Navigating taxes in the gig economy

Posted on Wednesday, February 26, 2020 by Nicole Fracasso

People often pick up part-time work outside of typical nine to five hours. This is usually referred to as a side job, a way to make some extra money. And it’s part of the gig economy, also known as sharing economy or access economy.

The IRS defines gig economy as “activity where people earn income providing on-demand work, services or goods.” While usually done through a digital platform such as an app or website, the IRS has stated that income generated from these services still needs to be reported on tax returns.

These services include driving a car for booked rides such as Uber or Lyft, renting out property, selling goods online and much more.

Whether you need to file taxes for your own gig work, or if you’re helping a client, it’s important to know how to navigate taxes in the gig economy.

“You must file a tax return if you have net earnings from self-employment of $400 or more from gig work, even if it’s a side job, part-time or temporary,” writes the IRS.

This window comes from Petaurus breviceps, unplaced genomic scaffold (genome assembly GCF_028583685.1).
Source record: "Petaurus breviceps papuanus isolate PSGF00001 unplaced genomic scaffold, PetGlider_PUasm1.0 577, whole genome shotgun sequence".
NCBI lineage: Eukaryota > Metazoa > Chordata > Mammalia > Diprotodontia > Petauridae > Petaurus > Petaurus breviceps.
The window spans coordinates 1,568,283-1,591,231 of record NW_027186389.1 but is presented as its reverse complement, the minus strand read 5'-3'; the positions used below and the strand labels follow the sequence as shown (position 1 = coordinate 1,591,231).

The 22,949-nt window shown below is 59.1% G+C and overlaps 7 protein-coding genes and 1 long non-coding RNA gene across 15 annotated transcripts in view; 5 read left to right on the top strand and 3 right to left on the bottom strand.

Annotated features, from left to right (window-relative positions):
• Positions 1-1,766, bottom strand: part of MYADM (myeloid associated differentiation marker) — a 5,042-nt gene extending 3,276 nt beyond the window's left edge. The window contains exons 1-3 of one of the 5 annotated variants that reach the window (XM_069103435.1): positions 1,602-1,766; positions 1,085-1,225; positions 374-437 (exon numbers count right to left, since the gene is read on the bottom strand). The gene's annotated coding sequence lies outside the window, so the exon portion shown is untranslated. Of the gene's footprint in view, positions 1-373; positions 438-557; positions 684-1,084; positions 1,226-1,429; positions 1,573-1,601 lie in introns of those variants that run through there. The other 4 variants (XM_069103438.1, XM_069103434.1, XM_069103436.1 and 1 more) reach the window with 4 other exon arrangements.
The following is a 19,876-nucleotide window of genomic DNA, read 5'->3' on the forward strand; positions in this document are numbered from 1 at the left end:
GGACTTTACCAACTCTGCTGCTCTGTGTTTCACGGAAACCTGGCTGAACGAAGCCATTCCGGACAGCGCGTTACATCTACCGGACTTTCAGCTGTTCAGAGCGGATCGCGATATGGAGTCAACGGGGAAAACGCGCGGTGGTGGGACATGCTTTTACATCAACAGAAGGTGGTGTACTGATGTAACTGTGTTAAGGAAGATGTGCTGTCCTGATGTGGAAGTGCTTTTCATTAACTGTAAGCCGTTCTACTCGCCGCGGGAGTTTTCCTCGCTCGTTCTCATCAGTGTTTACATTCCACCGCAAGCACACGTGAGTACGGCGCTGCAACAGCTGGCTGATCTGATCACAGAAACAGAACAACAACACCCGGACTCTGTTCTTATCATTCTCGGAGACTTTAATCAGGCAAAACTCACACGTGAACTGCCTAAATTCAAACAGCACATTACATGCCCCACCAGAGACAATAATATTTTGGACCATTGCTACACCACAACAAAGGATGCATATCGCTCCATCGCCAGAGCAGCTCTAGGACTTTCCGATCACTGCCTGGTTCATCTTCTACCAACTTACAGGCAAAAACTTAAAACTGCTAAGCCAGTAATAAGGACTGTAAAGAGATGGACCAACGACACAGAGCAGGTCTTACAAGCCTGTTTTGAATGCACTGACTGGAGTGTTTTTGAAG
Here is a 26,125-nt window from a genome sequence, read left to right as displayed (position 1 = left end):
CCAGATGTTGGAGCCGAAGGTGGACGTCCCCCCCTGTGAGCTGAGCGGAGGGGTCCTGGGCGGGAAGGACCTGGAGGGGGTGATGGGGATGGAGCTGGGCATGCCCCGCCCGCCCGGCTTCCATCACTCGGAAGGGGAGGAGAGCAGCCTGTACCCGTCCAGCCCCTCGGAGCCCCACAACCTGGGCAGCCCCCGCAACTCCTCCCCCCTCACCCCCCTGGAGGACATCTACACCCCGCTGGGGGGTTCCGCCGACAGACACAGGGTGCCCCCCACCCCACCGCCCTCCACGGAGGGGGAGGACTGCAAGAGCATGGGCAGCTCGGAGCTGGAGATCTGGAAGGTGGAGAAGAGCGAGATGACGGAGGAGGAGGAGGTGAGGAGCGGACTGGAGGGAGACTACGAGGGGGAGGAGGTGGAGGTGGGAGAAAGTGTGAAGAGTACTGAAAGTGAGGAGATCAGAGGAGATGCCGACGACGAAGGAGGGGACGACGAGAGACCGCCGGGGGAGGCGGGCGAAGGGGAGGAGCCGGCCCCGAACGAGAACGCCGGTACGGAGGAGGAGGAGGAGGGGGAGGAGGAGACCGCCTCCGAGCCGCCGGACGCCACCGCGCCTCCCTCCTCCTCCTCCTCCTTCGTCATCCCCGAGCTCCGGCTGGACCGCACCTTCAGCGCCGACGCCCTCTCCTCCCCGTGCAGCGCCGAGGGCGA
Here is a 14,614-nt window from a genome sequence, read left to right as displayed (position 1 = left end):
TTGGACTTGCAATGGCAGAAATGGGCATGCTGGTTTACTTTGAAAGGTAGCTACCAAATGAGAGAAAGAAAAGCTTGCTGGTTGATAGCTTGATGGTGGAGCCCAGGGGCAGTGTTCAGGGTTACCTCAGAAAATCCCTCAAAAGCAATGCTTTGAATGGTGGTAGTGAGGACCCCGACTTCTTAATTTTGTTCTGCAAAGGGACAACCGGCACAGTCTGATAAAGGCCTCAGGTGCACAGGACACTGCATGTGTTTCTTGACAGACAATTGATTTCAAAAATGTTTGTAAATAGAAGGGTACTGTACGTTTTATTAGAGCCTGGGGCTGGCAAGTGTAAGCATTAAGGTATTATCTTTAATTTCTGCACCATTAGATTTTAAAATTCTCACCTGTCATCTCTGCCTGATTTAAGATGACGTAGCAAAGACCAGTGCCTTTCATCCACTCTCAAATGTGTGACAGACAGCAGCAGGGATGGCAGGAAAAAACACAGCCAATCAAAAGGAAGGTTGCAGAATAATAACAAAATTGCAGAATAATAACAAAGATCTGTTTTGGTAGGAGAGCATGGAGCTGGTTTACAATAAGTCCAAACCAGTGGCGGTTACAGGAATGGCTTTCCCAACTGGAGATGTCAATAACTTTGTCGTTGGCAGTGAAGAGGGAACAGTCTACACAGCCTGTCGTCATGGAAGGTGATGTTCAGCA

To help gig workers manager their taxes, the IRS recommends the following:

  • Keep records and receipts of expenses and income.
  • Pay estimated taxes four times a year. The IRS offers forms to determine the estimates.
  • Get ready to file by collecting income forms. Make sure to include all income and subtract your expenses.
  • File your tax return.

Since this type of work is often done on a digital platform, tax filers also need to understand how to manage these platforms.

“Understand your tax obligation if you operate a digital platform, marketplace or business in the gig economy.”

For example, one must classify workers, report payments, file and pay, and help workers meet their tax responsibilities.

For more information on how to navigate taxes in the gig economy,  click here to view what the IRS wants everyone to know.

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